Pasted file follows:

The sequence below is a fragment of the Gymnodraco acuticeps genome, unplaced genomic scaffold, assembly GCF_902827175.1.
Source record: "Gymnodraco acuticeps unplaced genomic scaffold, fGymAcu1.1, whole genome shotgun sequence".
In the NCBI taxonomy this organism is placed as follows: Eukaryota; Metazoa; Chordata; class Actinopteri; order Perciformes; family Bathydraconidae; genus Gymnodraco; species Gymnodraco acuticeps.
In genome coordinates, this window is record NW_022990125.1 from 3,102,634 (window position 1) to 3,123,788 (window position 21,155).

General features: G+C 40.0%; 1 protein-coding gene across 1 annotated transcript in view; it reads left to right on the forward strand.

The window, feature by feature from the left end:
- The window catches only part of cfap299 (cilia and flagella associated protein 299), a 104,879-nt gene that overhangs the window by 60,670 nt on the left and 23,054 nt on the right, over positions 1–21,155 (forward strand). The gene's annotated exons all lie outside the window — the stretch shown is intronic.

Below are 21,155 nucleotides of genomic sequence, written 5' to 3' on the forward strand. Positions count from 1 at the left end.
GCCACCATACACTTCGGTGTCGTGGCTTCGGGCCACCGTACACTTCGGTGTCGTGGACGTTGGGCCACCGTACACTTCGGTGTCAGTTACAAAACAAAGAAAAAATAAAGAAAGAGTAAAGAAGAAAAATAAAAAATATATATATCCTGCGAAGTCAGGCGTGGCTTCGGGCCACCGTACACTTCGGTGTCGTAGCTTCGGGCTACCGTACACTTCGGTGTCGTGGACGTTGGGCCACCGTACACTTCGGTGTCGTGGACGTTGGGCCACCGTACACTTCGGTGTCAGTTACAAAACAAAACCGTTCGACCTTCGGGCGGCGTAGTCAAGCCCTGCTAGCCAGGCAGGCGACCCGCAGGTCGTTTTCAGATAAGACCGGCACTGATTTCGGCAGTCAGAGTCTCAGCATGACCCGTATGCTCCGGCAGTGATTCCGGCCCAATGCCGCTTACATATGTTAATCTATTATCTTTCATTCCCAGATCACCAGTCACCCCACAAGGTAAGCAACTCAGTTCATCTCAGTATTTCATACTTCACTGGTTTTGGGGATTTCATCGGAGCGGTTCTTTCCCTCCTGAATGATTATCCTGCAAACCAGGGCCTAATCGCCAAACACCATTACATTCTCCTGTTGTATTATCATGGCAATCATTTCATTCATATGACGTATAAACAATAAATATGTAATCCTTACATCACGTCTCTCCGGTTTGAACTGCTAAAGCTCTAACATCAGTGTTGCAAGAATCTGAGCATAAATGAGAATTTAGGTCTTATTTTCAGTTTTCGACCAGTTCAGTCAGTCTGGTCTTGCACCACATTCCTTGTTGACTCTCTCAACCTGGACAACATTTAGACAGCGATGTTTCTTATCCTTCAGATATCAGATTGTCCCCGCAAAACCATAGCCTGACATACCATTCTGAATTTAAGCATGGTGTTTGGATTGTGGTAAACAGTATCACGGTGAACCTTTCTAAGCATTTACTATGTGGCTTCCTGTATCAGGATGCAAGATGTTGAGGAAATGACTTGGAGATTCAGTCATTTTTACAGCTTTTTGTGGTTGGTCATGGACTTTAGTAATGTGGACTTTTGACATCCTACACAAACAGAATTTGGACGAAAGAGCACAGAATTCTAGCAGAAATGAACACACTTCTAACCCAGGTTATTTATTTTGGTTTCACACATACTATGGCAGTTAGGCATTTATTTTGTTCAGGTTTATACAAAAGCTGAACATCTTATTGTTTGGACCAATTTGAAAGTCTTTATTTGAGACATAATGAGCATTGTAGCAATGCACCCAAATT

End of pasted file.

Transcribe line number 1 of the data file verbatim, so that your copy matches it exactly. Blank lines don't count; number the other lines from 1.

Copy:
The sequence below is a fragment of the Gymnodraco acuticeps genome, unplaced genomic scaffold, assembly GCF_902827175.1.